Open Access Open Badges Debate

Clinical classification in mental health at the cross-roads: which direction next?

Ian B Hickie1*, Jan Scott234, Daniel F Hermens1, Elizabeth M Scott15, Sharon L Naismith1, Adam J Guastella1, Nick Glozier1 and Patrick D McGorry67

Author Affiliations

1 Clinical Research Unit, Brain & Mind Research Institute, University of Sydney, 100 Mallett Street, Camperdown, 2050, Australia

2 Academic Psychiatry, Institute of Neuroscience, Newcastle University, Newcastle upon Tyne, NE1 7RU, UK

3 FondaMental Foundation, Fondation de Coopération Scientifique Hôpital A. Chenevier, 40 Rue de Mesly, Creteil, F-94000, France

4 INSERM, U 955, IMRB, Psychiatry Genetic, Creteil, F-94000, France

5 School of Medicine, The University of Notre Dame, 160 Oxford Street, Darlinghurst, Sydney, 2010, Australia

6 Centre for Youth Mental Health, University of Melbourne, 35 Poplar Road, Parkville, 3052, Australia

7 Orygen Youth Health Research Centre, Department of Psychiatry, University of Melbourne, 35 Poplar Road, Parkville, 3052, Australia

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BMC Medicine 2013, 11:125  doi:10.1186/1741-7015-11-125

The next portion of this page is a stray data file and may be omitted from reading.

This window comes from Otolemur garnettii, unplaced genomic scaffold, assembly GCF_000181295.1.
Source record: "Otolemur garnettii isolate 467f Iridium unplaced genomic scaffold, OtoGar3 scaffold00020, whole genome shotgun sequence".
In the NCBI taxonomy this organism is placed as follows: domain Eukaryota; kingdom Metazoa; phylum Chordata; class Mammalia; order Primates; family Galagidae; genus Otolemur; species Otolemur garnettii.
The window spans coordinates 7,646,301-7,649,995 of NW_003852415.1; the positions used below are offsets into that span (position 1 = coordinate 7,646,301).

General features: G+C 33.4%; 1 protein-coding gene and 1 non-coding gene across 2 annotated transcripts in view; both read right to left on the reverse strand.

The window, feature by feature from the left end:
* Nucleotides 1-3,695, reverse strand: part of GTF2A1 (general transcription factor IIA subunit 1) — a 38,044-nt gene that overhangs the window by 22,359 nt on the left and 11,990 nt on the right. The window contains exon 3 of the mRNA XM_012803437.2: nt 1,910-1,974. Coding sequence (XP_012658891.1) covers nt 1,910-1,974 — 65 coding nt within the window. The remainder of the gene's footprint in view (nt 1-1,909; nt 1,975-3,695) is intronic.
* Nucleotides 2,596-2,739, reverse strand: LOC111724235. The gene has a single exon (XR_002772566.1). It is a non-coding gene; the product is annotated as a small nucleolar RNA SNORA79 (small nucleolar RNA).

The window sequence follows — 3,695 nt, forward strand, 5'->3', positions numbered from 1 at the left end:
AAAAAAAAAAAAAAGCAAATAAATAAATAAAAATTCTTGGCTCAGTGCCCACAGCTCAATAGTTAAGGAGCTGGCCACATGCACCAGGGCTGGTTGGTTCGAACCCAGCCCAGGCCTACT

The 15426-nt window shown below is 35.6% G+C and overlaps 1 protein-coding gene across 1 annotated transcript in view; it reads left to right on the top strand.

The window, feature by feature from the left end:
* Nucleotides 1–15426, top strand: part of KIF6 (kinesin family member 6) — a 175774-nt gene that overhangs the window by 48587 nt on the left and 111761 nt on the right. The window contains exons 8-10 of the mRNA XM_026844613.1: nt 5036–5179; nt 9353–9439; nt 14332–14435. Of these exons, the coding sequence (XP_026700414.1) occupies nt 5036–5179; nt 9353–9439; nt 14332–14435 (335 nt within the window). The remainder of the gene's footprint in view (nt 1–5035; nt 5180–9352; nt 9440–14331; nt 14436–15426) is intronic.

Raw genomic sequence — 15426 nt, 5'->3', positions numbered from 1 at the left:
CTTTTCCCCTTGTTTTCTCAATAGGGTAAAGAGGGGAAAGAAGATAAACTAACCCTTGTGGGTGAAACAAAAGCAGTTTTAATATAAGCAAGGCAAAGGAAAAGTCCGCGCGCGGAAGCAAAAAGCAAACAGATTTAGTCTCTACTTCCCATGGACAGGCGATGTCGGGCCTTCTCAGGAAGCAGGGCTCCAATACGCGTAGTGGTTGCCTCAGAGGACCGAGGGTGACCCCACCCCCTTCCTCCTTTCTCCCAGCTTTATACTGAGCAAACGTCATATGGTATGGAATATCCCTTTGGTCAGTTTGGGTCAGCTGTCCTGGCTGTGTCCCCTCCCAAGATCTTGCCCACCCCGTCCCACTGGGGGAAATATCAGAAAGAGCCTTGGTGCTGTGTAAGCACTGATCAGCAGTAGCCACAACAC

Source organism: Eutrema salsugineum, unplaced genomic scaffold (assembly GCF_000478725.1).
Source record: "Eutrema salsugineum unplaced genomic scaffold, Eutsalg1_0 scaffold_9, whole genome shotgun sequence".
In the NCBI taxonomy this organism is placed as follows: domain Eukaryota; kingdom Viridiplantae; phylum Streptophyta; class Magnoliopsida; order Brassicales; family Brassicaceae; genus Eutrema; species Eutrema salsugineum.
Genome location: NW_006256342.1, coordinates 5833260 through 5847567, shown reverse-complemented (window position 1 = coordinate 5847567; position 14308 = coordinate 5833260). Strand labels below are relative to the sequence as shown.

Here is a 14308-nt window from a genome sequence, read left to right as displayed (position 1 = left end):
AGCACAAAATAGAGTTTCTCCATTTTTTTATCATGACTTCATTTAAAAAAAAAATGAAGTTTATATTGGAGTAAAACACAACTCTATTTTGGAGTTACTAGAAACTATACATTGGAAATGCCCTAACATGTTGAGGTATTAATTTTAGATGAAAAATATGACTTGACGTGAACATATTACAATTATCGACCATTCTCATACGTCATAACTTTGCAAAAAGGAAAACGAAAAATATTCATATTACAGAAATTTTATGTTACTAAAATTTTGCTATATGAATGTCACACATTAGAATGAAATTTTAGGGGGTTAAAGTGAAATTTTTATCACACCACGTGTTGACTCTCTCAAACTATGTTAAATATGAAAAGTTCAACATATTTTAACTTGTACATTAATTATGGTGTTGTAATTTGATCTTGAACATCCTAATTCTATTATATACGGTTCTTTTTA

Published: 14 May 2013



After 30 years of consensus-derived diagnostic categories in mental health, it is time to head in new directions. Those categories placed great emphasis on enhanced reliability and the capacity to identify them via standardized checklists. Although this enhanced epidemiology and health services planning, it failed to link broad diagnostic groupings to underlying pathophysiology or specific treatment response.


It is time to adopt new goals that prioritize the validation of clinical entities and foster alternative strategies to support those goals. The value of new dimensions (notably clinical staging), that are both clinically relevant and directly related to emerging developmental and neurobiological research, is proposed. A strong emphasis on ‘reverse translation’ (that is, working back from the clinic to the laboratory) underpins these novel approaches. However, it relies on using diagnostic groupings that already have strong evidence of links to specific risk factors or patterns of treatment response.


The strategies described abandon the historical divides between clinical neurology, psychiatry and psychology and adopt the promotion of pathways to illness models.

Classification; Clinical staging; Mental health